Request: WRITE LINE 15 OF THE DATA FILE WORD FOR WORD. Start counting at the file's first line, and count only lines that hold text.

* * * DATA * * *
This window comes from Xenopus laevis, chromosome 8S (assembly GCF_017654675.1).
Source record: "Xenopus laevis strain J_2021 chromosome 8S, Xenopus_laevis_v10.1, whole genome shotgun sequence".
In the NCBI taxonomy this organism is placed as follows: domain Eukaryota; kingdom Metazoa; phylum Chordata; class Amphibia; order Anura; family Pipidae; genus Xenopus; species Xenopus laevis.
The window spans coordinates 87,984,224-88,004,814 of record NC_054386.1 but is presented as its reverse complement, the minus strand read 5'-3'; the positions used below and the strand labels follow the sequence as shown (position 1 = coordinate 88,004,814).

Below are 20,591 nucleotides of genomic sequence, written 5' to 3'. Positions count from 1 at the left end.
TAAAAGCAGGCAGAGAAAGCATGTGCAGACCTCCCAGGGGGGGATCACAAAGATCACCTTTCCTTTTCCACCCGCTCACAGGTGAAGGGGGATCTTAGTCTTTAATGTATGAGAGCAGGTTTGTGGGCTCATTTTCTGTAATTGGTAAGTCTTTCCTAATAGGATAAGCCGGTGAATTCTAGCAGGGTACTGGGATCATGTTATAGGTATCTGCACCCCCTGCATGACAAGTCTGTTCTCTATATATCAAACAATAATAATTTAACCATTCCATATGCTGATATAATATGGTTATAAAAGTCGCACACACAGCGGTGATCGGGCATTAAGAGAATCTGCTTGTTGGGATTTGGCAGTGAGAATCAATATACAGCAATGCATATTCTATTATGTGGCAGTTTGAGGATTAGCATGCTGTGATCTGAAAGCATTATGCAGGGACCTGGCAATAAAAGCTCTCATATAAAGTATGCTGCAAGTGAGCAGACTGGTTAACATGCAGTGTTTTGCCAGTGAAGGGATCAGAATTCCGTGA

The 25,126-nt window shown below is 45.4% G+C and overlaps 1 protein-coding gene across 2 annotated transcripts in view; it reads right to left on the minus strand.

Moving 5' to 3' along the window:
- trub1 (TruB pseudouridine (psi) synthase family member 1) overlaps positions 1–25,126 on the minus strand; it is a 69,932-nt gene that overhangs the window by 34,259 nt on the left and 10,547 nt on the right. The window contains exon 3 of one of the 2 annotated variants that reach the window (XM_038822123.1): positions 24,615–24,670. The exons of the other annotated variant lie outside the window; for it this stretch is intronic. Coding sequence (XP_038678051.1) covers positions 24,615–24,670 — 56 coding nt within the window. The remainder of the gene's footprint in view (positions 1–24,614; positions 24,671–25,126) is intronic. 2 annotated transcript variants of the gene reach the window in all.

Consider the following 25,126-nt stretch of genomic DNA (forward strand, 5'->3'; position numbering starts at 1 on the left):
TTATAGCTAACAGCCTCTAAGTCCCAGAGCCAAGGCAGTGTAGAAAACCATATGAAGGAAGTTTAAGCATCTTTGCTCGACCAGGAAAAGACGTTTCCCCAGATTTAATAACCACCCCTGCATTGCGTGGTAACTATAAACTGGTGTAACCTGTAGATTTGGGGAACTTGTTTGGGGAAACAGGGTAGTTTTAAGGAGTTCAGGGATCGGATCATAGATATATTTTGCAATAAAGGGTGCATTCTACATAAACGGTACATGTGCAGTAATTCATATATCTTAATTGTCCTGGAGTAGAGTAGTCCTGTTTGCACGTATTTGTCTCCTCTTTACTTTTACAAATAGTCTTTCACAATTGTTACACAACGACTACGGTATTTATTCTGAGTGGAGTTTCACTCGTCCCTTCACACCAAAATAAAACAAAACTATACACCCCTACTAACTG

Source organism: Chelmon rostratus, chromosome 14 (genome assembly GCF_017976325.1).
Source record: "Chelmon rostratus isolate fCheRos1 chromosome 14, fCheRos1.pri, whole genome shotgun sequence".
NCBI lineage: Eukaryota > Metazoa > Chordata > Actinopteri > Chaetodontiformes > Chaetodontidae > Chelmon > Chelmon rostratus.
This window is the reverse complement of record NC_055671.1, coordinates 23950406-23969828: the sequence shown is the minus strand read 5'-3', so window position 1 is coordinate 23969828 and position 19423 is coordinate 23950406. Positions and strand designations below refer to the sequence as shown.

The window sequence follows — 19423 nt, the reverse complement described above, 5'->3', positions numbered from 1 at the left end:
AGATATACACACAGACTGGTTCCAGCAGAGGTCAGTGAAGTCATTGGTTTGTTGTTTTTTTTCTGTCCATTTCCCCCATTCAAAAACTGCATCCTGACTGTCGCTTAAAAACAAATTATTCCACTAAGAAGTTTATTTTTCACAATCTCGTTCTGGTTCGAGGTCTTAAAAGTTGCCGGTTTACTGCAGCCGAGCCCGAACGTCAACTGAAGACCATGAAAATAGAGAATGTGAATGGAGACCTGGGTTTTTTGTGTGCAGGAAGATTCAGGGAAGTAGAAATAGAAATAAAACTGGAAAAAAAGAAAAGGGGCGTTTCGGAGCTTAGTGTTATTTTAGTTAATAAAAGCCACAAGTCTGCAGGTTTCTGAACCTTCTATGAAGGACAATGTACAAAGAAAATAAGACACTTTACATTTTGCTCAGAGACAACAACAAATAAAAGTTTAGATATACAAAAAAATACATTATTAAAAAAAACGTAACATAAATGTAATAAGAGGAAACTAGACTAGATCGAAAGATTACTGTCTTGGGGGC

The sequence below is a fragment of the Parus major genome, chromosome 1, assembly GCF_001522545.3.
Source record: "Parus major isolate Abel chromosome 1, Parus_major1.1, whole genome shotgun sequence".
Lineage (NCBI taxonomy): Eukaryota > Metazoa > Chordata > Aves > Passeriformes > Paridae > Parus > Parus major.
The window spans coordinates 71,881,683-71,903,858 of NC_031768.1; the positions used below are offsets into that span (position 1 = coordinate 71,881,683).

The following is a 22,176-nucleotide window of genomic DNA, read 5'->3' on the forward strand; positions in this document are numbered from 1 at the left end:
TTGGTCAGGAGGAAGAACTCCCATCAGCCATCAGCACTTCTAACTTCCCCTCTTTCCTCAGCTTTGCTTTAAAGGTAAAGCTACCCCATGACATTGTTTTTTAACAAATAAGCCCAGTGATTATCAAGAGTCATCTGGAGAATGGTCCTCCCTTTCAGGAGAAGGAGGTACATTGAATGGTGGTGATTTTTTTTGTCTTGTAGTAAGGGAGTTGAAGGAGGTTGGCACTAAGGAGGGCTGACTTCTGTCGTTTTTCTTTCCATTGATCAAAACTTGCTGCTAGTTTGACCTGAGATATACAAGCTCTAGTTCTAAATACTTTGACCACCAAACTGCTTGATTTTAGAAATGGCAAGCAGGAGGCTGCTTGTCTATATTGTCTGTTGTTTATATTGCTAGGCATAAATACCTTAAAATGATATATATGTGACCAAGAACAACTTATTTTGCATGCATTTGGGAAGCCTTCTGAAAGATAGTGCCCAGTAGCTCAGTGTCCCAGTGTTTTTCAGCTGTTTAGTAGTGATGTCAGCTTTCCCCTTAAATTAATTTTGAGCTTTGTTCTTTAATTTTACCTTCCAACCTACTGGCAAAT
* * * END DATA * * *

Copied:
This window is the reverse complement of record NC_055671.1, coordinates 23950406-23969828: the sequence shown is the minus strand read 5'-3', so window position 1 is coordinate 23969828 and position 19423 is coordinate 23950406. Positions and strand designations below refer to the sequence as shown.